Locals displaced as Egypt razes homes for Gaza buffer zone
In a scene evocative of war, clouds of smoke billowed as bulldozers and explosives leveled neighborhoods in the border town of Rafah in Egypt's restive Sinai Peninsula. Residents who were given 48 hours' notice of the demolitions were seen fleeing with heaping piles of belongings strapped to the backs of trucks.
But as the government of President Abdel Fattah el-Sissi has sought to depict the demolitions as part of a popular campaign to fight terrorism, one backed by all Egyptians including even those whose homes are being destroyed, others say the regime is neglecting a seething discontent among a long marginalized population and risks pushing some towards radicalization.
"We are not fine and we are not alive. Just wait for the new syllabus and look at the map in history books, you won't find Rafah," Hammam Alagha, whose family home in Rafah was demolished, wrote on Twitter on November 1.
Egypt, which has long accused Islamic extremists of using smuggling tunnels to bring in weapons and fighters from Gaza, announced the plans to create a 500 yard-wide buffer zone after militants killed at least 31 troops in an assault on a checkpoint 30 kilometers (19 miles) outside Rafah last month. The government plans to demolish around 800 homes, leaving around 10,000 people displaced.
"The danger which threatens the homeland, and especially these people, is genuine," Shawqi Allam, Egypt's grand mufti, a government-appointed leader and the highest official of Islamic law in Egypt, said on Monday in a statement defending the forced evictions.
'Residents on board'
On Tuesday, the government said residents of the area would be relocated within the same governorate and paid a down-payment for "appropriate, temporary, three-month lodging." Families will be fully compensated once the value of lost properties is appraised," the statement said, adding that the government had already compensated 30 of the families affected as of November 1st.
"Residents have been fully understanding of the necessity of this move; no complaints have been filed and the relocation process has gone smoothly so far," the statement said. Many of the country's liberal political parties also issued statements proclaiming their support for the government's demolition plans, saying the measures were needed to combat terrorism.
"When people in Sinai leave their houses, we must provide them the suitable compensation. We will never forget this sacrifice," President al-Sissi was quoted in Egyptian state media as saying.
"The media is giving the narrative that the people in Sinai are making a 'sacrifice' to save Egypt from terrorism and what glorious people they are because they are going to leave Sinai," H.A. Hellyer, an associate fellow in the international security studies department at the Royal United Services Institute for Defense and Security Studies, told DW.
"There will be very few people that will react with any degree of criticism to any move in Sinai that is directed at ending the insurgency, unless they are really aware of the broader history of Sinai," said Hellyer, noting long-standing grievances held by the local population against the government and saying many Egyptians see the Sinai region as the epicenter of the terrorism that has gripped the country since the military ouster of former president Mohammed Morsi.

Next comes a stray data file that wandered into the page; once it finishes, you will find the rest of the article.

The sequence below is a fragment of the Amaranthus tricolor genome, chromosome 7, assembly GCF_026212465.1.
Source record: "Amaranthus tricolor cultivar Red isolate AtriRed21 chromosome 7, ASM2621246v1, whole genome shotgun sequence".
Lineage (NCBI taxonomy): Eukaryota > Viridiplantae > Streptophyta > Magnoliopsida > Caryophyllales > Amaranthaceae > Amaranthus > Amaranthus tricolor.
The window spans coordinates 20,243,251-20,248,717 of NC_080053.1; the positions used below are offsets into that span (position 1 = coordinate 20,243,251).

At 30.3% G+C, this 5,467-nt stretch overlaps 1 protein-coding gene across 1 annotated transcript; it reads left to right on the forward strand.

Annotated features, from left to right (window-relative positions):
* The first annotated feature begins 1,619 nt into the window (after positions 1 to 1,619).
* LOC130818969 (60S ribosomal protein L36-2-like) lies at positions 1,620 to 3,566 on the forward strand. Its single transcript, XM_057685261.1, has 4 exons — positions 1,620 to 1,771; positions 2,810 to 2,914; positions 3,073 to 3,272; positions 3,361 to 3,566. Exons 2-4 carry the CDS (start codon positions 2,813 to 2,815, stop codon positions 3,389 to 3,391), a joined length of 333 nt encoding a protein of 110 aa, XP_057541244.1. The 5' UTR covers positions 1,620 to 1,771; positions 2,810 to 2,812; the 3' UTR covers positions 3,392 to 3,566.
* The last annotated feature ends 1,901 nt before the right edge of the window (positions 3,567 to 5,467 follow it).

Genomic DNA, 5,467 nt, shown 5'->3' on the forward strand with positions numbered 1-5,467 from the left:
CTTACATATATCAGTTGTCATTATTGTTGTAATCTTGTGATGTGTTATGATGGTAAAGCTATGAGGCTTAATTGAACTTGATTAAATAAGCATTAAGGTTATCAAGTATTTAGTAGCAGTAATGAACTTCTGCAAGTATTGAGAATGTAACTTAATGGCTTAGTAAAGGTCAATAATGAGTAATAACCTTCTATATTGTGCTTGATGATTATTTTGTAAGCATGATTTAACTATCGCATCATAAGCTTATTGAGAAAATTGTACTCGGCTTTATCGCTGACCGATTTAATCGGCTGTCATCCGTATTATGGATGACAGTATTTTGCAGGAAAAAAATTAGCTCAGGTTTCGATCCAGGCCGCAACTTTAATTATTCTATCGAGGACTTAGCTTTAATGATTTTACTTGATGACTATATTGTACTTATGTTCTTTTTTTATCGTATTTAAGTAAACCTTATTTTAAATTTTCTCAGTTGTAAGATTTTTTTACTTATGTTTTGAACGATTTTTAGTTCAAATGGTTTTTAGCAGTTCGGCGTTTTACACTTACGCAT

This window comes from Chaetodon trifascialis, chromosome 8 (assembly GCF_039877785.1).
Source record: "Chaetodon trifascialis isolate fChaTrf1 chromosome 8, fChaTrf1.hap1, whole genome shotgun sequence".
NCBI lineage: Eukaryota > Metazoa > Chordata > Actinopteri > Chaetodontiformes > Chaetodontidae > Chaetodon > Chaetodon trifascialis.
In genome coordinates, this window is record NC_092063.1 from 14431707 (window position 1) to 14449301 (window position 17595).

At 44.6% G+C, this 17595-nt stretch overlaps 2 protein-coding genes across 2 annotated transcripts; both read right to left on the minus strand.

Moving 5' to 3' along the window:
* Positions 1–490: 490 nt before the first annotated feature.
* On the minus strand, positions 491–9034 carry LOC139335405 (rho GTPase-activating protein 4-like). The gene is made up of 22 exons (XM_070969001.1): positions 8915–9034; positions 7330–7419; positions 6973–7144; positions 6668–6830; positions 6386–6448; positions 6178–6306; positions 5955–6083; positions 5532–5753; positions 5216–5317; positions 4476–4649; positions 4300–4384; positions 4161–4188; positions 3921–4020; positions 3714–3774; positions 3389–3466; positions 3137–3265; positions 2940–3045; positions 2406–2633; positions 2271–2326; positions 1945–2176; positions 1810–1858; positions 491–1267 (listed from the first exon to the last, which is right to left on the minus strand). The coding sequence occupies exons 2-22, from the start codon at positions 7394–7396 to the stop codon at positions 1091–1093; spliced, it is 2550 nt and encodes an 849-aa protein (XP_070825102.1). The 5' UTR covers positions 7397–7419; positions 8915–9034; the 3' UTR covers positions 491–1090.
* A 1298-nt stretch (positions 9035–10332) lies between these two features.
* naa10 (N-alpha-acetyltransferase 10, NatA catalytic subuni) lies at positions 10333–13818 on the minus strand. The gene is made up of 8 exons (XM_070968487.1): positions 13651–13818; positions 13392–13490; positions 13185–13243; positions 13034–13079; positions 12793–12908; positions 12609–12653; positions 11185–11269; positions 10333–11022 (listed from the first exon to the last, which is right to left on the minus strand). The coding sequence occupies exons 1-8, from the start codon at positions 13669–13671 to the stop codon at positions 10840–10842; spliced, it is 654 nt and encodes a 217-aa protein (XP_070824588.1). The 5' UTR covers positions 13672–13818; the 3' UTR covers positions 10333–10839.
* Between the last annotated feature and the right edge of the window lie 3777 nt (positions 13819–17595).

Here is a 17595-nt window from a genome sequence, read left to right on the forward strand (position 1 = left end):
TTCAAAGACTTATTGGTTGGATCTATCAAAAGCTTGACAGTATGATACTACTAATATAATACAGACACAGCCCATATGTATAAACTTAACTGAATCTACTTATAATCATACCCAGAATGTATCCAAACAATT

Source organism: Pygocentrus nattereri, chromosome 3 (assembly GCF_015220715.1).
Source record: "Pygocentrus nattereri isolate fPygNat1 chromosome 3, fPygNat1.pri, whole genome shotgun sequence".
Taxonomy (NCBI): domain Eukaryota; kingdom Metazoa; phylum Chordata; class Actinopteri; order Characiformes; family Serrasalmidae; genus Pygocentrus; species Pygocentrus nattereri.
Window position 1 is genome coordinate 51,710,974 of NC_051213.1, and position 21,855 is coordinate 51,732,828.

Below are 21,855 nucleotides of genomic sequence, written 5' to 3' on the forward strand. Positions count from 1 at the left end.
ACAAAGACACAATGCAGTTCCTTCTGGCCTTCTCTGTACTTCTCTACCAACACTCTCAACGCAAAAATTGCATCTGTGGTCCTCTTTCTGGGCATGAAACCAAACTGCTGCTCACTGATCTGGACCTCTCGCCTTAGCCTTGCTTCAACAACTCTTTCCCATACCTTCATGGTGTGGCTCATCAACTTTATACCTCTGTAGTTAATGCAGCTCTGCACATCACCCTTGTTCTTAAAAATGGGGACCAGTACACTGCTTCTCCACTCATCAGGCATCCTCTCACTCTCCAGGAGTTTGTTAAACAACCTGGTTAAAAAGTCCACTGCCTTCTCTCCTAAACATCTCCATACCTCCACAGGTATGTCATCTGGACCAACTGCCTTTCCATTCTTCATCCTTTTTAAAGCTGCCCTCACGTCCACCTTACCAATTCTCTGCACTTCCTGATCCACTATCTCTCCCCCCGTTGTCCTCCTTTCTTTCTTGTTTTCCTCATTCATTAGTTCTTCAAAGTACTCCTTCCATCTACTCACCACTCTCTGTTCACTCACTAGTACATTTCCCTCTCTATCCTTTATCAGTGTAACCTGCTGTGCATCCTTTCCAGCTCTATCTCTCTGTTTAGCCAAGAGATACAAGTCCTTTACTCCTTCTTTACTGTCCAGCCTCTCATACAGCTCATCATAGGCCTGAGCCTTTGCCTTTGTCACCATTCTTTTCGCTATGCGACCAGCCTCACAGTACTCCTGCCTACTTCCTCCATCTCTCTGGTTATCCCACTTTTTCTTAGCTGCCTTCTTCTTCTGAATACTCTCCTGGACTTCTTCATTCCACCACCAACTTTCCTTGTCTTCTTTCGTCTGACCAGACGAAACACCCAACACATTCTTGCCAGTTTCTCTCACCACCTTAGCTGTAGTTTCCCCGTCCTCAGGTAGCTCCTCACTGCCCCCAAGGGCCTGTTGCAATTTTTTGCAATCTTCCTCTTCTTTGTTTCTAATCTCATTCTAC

Still, he said any effort to gauge public sentiment concerning the demolitions was difficult.
"To be honest, we are all commenting on this blindly," said Hellyer. "We have only a few reports on how these demolitions are being perceived. No one has anything to go off of except what the military says."
Cut off from outside
Virtually no foreign journalists have been granted the permits required to report from the Sinai region, leaving only a few local journalists on the ground to report in what they describe as a hostile environment. The army has also cut communication networks and imposed a curfew.
"They cut phones, Internet, ADSL, they cut everything during the daylight," one resident of the area, who asked to remain unnamed due to fear of being punished by the government, told DW. "It is a blackout in the morning and curfew in the evening."
While the army maintains that it cuts networks in order to stop communication between militants, critics say the moves are a convenient way for the government to control the narrative and silence voices of dissent.
"It is just the opinion of the army and the Egyptian media [that is being told]," said the resident, claiming the story told by the government was different from the reality on the ground. "[I spoke yesterday] with a displaced family who was very angry about it. I heard about a man who burned his house today out of anger before the army arrived."
Just this week, a new bill has also been circulating that would ban reporting on the Egyptian army. Violators would face up to five years in prison and a fine of at least 10,000 Egyptian pounds (1,130 euros; $1,400).
With no criticism in Egyptian media and few protests on the streets, some took to the Internet to express anger and outrage. Others expressed fears that the army's heavy handed tactics could push some residents to extremism. Soon after evictions began, the Arabic hashtag "Evacuation is not a solution" was trending on Twitter.
Others, like Hammam Alagha took to social media to tell an alternate version not told by the state. When an army soldier ordered his family to leave and he initially refused, Alagha said the army soldier told him "tomorrow we will bomb it with everything inside."
"We have no choice. Either leave or they will blow up the house atop our heads," he tweeted.
Alagha also claimed others who refused to leave their houses in Rafah were beaten and humiliated by army officers.
"This is a disaster and there is no press to cover this," he tweeted.